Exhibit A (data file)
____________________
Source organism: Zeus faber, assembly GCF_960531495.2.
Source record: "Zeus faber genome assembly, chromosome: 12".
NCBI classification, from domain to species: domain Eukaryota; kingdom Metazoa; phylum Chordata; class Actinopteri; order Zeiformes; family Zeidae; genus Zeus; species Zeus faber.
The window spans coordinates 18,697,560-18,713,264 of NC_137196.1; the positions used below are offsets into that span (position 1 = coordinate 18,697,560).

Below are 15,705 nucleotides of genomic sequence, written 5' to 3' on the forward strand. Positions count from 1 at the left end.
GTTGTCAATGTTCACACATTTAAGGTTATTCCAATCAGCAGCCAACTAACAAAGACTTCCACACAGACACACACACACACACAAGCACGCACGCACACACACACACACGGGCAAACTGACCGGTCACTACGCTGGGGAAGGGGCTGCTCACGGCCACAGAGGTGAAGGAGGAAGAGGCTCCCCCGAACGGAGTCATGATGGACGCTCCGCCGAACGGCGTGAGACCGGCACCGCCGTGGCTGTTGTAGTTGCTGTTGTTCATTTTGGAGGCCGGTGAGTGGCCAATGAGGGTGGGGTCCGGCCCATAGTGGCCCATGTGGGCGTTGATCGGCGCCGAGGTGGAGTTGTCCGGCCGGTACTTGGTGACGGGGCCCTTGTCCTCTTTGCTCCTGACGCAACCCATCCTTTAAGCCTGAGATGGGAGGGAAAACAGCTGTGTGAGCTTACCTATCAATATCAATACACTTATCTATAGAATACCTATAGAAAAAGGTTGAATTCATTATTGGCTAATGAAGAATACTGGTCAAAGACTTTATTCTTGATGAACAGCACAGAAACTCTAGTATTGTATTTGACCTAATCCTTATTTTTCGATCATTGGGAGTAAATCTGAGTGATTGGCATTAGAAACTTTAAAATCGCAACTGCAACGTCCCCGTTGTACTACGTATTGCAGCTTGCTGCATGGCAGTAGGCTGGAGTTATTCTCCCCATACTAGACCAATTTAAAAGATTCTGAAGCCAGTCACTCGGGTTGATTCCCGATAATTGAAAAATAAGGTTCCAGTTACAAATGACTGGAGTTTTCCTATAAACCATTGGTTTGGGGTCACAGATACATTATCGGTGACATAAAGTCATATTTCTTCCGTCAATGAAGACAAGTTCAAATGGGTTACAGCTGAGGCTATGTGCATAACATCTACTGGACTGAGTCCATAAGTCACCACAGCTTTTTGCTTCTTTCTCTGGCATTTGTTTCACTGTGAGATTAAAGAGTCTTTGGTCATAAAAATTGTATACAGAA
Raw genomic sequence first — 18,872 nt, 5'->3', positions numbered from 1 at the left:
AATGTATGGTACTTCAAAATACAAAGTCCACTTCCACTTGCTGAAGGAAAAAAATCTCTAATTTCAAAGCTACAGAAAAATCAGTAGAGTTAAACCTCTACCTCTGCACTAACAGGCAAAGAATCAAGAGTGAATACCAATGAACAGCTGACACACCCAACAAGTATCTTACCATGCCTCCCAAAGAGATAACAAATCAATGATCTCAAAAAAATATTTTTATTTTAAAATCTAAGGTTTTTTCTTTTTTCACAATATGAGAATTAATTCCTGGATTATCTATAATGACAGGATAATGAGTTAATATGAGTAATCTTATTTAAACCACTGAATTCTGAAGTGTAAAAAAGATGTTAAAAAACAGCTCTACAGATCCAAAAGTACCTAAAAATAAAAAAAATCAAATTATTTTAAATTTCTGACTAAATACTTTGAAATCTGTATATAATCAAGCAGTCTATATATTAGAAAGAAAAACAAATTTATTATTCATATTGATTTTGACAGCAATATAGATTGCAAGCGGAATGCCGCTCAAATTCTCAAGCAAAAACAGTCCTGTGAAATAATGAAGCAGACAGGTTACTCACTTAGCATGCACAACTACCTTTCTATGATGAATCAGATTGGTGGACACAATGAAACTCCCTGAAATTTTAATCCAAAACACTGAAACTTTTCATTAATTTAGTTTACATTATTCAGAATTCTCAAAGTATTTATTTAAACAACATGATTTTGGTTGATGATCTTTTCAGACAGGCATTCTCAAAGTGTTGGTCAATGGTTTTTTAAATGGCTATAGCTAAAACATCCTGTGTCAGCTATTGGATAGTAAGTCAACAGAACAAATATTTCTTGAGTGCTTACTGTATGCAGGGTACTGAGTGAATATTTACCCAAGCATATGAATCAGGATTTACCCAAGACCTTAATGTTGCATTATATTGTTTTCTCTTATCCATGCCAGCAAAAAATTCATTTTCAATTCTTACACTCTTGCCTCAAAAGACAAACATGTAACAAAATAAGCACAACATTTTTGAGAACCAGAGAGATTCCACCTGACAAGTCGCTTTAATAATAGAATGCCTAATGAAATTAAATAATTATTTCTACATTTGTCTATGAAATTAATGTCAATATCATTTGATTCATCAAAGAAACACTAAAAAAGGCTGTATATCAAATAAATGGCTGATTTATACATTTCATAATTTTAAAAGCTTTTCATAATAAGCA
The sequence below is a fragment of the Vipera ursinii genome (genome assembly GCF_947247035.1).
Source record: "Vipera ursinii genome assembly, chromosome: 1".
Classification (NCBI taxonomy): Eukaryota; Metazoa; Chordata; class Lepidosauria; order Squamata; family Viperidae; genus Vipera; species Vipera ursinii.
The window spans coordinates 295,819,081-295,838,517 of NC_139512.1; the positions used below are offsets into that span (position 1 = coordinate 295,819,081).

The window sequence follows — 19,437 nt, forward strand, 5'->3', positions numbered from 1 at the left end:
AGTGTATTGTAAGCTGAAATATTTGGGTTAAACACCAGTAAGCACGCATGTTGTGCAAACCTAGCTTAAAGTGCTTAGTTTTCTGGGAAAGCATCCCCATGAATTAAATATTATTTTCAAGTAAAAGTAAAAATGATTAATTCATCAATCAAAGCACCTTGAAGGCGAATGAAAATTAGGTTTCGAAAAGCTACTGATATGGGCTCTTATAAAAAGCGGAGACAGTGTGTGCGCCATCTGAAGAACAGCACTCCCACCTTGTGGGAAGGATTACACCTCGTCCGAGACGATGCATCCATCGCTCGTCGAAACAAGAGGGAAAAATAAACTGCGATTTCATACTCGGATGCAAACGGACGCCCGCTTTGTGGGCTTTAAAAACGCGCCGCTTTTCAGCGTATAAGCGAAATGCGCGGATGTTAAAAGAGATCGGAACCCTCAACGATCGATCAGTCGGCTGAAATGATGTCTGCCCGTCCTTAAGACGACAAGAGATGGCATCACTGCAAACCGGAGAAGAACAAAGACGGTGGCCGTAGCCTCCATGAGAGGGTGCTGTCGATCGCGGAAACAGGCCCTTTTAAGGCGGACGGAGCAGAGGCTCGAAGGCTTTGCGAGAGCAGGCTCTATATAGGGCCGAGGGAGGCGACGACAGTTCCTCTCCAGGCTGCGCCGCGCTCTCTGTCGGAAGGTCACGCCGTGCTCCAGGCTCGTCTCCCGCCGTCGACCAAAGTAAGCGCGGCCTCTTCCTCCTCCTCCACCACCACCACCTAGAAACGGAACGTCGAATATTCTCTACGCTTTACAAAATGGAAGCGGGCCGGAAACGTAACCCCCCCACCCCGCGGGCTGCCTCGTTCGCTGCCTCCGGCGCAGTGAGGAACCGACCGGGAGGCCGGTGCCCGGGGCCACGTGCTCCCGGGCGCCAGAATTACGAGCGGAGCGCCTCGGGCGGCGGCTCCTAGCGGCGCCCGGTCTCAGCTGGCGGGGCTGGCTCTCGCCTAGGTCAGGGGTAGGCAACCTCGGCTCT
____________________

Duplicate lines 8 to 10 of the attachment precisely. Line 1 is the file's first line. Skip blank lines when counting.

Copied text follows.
AATGTATGGTACTTCAAAATACAAAGTCCACTTCCACTTGCTGAAGGAAAAAAATCTCTAATTTCAAAGCTACAGAAAAATCAGTAGAGTTAAACCTCTACCTCTGCACTAACAGGCAAAGAATCAAGAGTGAATACCAATGAACAGCTGACACACCCAACAAGTATCTTACCATGCCTCCCAAAGAGATAACAAATCAATGATCTCAAAAAAATATTTTTATTTTAAAATCTAAGGTTTTTTCTTTTTTCACAATATGAGAATTAATTCCTGGATTATCTATAATGACAGGATAATGAGTTAATATGAGTAATCTTATTTAAACCACTGAATTCTGAAGTGTAAAAAAGATGTTAAAAAACAGCTCTACAGATCCAAAAGTACCTAAAAATAAAAAAAATCAAATTATTTTAAATTTCTGACTAAATACTTTGAAATCTGTATATAATCAAGCAGTCTATATATTAGAAAGAAAAACAAATTTATTATTCATATTGATTTTGACAGCAATATAGATTGCAAGCGGAATGCCGCTCAAATTCTCAAGCAAAAACAGTCCTGTGAAATAATGAAGCAGACAGGTTACTCACTTAGCATGCACAACTACCTTTCTATGATGAATCAGATTGGTGGACACAATGAAACTCCCTGAAATTTTAATCCAAAACACTGAAACTTTTCATTAATTTAGTTTACATTATTCAGAATTCTCAAAGTATTTATTTAAACAACATGATTTTGGTTGATGATCTTTTCAGACAGGCATTCTCAAAGTGTTGGTCAATGGTTTTTTAAATGGCTATAGCTAAAACATCCTGTGTCAGCTATTGGATAGTAAGTCAACAGAACAAATATTTCTTGAGTGCTTACTGTATGCAGGGTACTGAGTGAATATTTACCCAAGCATATGAATCAGGATTTACCCAAGACCTTAATGTTGCATTATATTGTTTTCTCTTATCCATGCCAGCAAAAAATTCATTTTCAATTCTTACACTCTTGCCTCAAAAGACAAACATGTAACAAAATAAGCACAACATTTTTGAGAACCAGAGAGATTCCACCTGACAAGTCGCTTTAATAATAGAATGCCTAATGAAATTAAATAATTATTTCTACATTTGTCTATGAAATTAATGTCAATATCATTTGATTCATCAAAGAAACACTAAAAAAGGCTGTATATCAAATAAATGGCTGATTTATACATTTCATAATTTTAAAAGCTTTTCATAATAAGCA
The sequence below is a fragment of the Vipera ursinii genome (genome assembly GCF_947247035.1).
Source record: "Vipera ursinii genome assembly, chromosome: 1".